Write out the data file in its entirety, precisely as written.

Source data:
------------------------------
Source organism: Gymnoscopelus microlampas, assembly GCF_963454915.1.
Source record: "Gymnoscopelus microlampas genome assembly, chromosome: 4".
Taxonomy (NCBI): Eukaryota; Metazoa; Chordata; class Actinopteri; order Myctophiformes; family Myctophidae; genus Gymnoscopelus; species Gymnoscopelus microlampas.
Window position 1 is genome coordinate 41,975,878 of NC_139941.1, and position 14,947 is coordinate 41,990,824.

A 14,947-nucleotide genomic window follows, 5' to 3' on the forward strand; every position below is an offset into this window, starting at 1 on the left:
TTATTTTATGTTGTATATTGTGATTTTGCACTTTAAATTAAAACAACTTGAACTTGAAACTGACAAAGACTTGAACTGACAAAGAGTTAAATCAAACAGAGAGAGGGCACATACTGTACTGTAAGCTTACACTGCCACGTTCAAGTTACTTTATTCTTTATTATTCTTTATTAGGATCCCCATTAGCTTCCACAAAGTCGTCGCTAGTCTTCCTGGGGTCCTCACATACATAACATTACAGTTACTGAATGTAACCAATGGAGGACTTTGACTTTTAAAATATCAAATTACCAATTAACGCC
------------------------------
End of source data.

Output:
Source organism: Gymnoscopelus microlampas, assembly GCF_963454915.1.
Source record: "Gymnoscopelus microlampas genome assembly, chromosome: 4".
Taxonomy (NCBI): Eukaryota; Metazoa; Chordata; class Actinopteri; order Myctophiformes; family Myctophidae; genus Gymnoscopelus; species Gymnoscopelus microlampas.
Window position 1 is genome coordinate 41,975,878 of NC_139941.1, and position 14,947 is coordinate 41,990,824.

A 14,947-nucleotide genomic window follows, 5' to 3' on the forward strand; every position below is an offset into this window, starting at 1 on the left:
TTATTTTATGTTGTATATTGTGATTTTGCACTTTAAATTAAAACAACTTGAACTTGAAACTGACAAAGACTTGAACTGACAAAGAGTTAAATCAAACAGAGAGAGGGCACATACTGTACTGTAAGCTTACACTGCCACGTTCAAGTTACTTTATTCTTTATTATTCTTTATTAGGATCCCCATTAGCTTCCACAAAGTCGTCGCTAGTCTTCCTGGGGTCCTCACATACATAACATTACAGTTACTGAATGTAACCAATGGAGGACTTTGACTTTTAAAATATCAAATTACCAATTAACGCC